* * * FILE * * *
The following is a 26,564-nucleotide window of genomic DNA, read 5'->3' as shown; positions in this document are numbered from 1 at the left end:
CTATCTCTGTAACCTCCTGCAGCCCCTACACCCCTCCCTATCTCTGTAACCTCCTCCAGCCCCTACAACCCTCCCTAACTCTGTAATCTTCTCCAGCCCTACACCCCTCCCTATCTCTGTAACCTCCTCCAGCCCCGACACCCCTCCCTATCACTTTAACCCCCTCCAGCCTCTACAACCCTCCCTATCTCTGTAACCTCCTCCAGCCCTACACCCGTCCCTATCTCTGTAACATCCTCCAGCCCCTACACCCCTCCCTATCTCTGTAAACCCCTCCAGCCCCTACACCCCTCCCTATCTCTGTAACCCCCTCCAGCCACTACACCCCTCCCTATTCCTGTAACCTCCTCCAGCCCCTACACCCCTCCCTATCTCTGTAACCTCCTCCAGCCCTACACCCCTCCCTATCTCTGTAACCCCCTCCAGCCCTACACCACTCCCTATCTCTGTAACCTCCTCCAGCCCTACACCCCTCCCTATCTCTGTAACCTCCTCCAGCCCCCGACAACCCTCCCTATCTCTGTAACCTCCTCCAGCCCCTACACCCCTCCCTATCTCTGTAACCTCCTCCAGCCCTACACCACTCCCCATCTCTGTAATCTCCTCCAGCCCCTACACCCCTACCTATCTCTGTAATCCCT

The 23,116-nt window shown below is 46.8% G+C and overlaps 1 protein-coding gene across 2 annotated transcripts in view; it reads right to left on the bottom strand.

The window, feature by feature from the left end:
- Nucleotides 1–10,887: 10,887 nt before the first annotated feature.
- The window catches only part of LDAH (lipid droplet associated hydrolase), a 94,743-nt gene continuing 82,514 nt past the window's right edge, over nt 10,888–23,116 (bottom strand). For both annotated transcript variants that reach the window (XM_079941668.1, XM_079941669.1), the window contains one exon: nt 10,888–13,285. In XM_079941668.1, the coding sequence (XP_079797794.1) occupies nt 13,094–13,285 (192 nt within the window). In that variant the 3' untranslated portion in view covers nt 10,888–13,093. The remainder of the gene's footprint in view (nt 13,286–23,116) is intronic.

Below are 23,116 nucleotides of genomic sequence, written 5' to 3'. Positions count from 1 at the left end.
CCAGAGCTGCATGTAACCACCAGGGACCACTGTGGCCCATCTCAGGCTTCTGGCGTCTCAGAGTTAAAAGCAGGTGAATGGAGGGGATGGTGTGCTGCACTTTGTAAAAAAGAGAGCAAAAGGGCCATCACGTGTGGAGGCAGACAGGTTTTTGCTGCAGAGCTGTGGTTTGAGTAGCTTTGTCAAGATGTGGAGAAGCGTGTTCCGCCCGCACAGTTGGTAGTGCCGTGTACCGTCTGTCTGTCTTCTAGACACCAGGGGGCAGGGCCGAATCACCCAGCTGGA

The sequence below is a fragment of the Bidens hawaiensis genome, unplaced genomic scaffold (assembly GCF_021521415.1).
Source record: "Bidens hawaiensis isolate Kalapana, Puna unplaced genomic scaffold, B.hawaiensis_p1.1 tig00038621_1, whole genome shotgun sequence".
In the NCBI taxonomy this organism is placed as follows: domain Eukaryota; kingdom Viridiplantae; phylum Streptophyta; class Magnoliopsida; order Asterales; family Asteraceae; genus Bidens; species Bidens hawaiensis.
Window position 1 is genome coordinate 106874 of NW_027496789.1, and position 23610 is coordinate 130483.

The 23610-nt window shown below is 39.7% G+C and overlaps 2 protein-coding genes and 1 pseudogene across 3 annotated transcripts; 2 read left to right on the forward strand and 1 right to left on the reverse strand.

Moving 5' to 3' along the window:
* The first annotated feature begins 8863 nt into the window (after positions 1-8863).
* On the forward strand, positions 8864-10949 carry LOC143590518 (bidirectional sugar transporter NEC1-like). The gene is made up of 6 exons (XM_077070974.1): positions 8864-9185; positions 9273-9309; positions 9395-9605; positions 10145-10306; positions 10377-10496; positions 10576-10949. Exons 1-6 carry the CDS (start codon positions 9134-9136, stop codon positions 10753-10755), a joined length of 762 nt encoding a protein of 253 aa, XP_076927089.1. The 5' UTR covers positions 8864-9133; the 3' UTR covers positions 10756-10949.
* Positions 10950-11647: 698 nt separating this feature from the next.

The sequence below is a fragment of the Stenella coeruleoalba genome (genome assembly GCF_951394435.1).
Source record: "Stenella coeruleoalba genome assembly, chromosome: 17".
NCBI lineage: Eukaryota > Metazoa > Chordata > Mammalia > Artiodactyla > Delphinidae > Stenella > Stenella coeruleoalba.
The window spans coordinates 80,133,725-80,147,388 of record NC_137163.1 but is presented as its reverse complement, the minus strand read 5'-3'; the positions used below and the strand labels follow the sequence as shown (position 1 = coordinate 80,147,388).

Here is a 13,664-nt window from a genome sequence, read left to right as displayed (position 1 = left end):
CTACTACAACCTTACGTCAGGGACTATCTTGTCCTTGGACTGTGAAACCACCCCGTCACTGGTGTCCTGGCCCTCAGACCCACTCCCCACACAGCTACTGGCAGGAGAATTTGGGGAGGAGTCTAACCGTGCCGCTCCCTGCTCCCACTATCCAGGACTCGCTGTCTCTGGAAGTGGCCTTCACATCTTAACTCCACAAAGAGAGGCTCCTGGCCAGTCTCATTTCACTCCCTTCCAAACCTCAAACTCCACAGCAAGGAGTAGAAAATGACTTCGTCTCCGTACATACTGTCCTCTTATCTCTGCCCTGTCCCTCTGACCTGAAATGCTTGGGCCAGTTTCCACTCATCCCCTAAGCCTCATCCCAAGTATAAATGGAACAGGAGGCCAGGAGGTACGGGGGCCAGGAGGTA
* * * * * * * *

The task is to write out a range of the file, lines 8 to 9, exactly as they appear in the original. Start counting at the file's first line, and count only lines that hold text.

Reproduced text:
CCAGAGCTGCATGTAACCACCAGGGACCACTGTGGCCCATCTCAGGCTTCTGGCGTCTCAGAGTTAAAAGCAGGTGAATGGAGGGGATGGTGTGCTGCACTTTGTAAAAAAGAGAGCAAAAGGGCCATCACGTGTGGAGGCAGACAGGTTTTTGCTGCAGAGCTGTGGTTTGAGTAGCTTTGTCAAGATGTGGAGAAGCGTGTTCCGCCCGCACAGTTGGTAGTGCCGTGTACCGTCTGTCTGTCTTCTAGACACCAGGGGGCAGGGCCGAATCACCCAGCTGGA

The sequence below is a fragment of the Bidens hawaiensis genome, unplaced genomic scaffold (assembly GCF_021521415.1).